The Rebeca Riots were as much against the hated toll gates, which taxed farmers to use the roads which brought them to their markets, as they were about class inequality. As tenant farmers, many were being priced out by wealthy landowners who wanted to rent their land to large-scale farms rather than traditional small-holdings. At the same time, Welsh farmers were forced to pay tithes to the local Anglican parish. As the majority of West Wales’ population were Non-Conformist, they resented paying this tax to an English church which they did not even attend. The divide between the Anglican, English-speaking gentry and the Non-Conformist, Welsh-speaking working class was a particularly local trigger for the popular unrest.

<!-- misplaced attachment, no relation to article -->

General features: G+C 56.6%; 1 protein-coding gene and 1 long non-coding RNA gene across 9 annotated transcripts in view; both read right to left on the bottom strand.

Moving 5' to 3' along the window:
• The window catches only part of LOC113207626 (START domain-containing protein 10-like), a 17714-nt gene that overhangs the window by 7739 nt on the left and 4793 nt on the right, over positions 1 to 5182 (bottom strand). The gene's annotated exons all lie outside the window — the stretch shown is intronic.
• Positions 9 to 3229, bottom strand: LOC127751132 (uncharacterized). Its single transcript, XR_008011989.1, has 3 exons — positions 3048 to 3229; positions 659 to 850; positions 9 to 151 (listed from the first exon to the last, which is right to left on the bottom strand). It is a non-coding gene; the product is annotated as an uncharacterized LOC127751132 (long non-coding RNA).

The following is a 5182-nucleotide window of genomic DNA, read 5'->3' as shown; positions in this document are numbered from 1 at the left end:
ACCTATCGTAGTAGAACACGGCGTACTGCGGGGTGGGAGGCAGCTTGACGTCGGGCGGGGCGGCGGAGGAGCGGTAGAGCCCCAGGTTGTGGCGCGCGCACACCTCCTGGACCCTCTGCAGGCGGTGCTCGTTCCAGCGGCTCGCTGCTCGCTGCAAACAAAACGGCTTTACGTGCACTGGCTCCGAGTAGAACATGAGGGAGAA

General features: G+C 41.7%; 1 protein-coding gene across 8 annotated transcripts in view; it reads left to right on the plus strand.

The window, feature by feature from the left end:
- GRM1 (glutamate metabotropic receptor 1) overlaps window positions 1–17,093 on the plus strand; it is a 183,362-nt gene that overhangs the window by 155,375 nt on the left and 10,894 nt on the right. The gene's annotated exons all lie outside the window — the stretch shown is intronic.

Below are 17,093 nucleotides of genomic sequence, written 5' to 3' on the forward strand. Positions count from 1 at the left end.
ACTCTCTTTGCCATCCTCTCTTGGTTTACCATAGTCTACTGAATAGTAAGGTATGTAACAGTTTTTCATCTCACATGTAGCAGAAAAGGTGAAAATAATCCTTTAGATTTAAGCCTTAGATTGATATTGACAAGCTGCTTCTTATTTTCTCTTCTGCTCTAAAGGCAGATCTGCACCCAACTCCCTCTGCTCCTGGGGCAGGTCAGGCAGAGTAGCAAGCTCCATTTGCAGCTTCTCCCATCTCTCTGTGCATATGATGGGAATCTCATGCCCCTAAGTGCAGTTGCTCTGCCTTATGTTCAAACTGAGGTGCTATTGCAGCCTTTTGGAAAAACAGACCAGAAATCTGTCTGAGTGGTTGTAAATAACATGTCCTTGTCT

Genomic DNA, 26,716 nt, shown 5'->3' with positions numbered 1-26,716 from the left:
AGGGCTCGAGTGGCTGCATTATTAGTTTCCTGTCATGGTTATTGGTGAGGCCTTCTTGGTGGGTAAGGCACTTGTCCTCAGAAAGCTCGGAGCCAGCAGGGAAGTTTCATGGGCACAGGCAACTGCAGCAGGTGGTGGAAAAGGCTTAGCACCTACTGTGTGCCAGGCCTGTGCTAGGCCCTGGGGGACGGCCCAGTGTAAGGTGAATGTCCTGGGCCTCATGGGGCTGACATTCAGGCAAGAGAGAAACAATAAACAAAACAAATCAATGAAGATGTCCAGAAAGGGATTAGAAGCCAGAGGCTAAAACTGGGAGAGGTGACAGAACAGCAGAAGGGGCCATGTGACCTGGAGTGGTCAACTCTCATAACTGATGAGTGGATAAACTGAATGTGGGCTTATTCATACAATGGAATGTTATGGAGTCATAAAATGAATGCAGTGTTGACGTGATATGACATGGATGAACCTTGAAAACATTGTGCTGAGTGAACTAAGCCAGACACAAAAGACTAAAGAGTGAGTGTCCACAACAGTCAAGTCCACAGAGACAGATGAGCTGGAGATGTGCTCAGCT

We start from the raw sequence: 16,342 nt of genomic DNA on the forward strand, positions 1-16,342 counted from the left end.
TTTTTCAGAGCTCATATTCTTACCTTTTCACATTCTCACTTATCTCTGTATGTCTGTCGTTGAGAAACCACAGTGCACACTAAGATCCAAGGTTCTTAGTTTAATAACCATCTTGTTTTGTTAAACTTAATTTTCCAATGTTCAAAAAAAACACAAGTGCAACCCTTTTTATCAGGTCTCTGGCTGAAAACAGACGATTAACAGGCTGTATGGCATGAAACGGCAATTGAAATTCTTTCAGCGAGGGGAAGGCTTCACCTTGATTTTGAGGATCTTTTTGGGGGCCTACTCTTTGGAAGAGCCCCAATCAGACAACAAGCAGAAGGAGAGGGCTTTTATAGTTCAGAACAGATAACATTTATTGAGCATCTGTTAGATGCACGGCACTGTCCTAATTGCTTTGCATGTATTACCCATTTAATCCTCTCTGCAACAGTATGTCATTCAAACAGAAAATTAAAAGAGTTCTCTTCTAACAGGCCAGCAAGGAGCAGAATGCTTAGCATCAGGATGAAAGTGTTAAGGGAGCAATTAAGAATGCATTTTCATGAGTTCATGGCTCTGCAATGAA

The grievance which linked the Rebeca Rioters with the wider civil disobedience was the incredible levels of inequality. The Daughters of Rebeca not only attacked the toll gates, they attacked the workhouses too. The Poor Law, introduced in 1834, meant that poor people in England and Wales who could not support themselves were imprisoned and forced to work under terrible conditions. The conditions in the workhouses were made deliberately harsh as punishment for what the ruling class considered to be the principle causes of poverty – idleness and poor character.
The Daughters of Rebeca set fire to the workhouses in Narberth and Carmarthen and by 1842, not a single toll gate was left standing in the three counties of West Wales. Anglican vicars who set the high tithes were targeted, landowners who unfairly taxed their tenants were sent warning letters ordering them to obey ‘the People’s law’. A common refrain of the rioters was “I am averse to tyranny and oppression.”